To get more insight about the outlook for battery metals, INN caught up with Ken Hoffman of McKinsey at this year’s PDAC convention.
The full impact of the coronavirus outbreak on the battery metals market is yet to be seen, with many continuing to question the high dependence that supply chains have on China.
To get more insight on the outlook for battery metals, the Investing News Network caught up with Ken Hoffman of McKinsey at this year’s Prospectors & Developers Association of Canada (PDAC) convention.
“The biggest impact that you will hear is this term ‘localization,’” he said on the sidelines of the show. “That instead of the world relying on its battery materials coming from China … (the) coronavirus has pointed out the weakness of the global value chain.”
“You are seeing very rapid movements of battery technologies,” he said. “Things we thought would happen in 2025 are now happening in 2021.”
Hoffman also talked about the big shift in interest in Europe.
“This is the first year we’ve seen Europe have an interest in electric vehicles (EVs), with new policies, new plans … EVs are becoming a real reality in Europe,” he said.
The expert also shared his thoughts on nickel and cobalt’s future in batteries.
“You will start to see 1,000 kilometer range cars, and in order to get 1,000 kilometer cars, which is what the public wants, then you are going to have to use a nickel-cobalt-manganese battery,” he said.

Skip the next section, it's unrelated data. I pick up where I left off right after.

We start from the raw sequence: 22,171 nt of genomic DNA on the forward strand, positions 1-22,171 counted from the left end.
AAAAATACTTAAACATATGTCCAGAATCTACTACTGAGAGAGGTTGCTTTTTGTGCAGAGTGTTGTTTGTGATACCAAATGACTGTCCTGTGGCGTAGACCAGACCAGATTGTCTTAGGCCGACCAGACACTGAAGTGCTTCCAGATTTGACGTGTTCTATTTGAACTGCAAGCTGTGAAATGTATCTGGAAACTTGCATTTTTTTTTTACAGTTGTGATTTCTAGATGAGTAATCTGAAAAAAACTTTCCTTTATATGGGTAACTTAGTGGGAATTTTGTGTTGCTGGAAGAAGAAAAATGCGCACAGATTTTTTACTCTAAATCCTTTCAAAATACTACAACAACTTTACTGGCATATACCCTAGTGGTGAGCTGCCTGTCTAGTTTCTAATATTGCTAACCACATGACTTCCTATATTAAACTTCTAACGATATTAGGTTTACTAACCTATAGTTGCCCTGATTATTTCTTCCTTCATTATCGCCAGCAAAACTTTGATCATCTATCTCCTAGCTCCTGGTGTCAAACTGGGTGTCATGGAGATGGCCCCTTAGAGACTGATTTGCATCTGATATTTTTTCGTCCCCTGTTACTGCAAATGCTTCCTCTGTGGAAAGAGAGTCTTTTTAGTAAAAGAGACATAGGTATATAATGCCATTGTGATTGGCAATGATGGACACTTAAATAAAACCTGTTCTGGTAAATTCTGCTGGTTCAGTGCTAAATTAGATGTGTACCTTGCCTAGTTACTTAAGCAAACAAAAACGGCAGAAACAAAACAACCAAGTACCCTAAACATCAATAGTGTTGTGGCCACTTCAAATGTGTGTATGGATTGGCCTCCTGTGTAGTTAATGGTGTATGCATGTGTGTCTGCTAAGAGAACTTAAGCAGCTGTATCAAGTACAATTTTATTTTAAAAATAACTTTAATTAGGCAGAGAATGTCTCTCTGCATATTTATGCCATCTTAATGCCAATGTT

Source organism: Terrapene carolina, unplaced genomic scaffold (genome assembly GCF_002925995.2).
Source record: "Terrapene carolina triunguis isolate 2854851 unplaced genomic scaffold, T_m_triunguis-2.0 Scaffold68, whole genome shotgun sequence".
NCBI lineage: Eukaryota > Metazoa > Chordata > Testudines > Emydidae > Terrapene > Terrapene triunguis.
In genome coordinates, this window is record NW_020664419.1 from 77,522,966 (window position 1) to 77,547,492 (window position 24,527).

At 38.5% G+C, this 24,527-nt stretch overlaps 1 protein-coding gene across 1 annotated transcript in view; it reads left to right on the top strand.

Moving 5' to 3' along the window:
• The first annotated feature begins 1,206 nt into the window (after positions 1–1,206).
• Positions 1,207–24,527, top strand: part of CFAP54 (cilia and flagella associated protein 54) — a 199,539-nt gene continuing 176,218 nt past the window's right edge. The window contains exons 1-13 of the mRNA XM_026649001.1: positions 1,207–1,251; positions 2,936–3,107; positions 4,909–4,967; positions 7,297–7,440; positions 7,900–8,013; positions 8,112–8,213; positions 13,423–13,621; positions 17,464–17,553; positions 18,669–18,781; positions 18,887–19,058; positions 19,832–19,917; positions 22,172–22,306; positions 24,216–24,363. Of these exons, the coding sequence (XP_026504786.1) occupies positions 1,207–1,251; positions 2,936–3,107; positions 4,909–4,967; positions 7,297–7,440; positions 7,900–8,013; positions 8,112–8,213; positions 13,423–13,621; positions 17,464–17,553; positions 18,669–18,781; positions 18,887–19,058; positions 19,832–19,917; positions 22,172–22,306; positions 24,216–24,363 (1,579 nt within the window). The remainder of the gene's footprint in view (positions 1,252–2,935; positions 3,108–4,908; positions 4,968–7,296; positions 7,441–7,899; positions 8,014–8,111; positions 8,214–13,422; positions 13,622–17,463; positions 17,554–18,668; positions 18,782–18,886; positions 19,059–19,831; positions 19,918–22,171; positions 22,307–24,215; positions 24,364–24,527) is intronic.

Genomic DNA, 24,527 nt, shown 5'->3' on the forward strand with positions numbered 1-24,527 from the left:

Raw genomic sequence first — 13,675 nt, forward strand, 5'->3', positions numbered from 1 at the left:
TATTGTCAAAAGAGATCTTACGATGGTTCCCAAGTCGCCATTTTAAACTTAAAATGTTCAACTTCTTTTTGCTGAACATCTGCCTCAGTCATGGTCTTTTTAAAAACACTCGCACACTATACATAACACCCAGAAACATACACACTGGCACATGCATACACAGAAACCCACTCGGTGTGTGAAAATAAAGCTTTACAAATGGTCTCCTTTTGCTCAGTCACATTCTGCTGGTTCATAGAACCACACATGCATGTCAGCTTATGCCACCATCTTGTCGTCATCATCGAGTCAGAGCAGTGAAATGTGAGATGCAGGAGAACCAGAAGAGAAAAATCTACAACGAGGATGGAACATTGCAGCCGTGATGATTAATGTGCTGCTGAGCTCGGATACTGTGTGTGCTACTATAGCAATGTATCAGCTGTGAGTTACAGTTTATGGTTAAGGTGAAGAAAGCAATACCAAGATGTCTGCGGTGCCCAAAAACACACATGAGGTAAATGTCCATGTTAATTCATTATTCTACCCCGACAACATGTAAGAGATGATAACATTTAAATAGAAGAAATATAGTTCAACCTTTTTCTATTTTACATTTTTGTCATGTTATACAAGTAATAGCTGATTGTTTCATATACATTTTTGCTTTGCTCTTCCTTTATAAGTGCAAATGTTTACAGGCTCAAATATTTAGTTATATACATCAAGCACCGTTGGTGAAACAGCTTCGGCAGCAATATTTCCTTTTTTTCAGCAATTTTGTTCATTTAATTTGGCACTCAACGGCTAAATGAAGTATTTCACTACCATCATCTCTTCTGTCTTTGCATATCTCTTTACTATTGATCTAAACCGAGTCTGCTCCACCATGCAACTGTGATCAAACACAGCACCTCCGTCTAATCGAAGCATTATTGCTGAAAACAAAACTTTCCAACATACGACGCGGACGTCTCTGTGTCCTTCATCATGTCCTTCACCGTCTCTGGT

Hoffman touched on the trend to move to cathodes with higher nickel and the future for cobalt.
“Car companies are ramping up production, so even if there’s less cobalt there’s more units, so for the time being cobalt is okay,” he said.
Watch the video above to learn more about Hoffman’s thoughts on battery metals. You can also click here for our full PDAC playlist.
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Securities Disclosure: I, Priscila Barrera, hold no direct investment interest in any company mentioned in this article.
Editorial Disclosure: The Investing News Network does not guarantee the accuracy or thoroughness of the information reported in the interviews it conducts. The opinions expressed in these interviews do not reflect the opinions of the Investing News Network and do not constitute investment advice. All readers are encouraged to perform their own due diligence.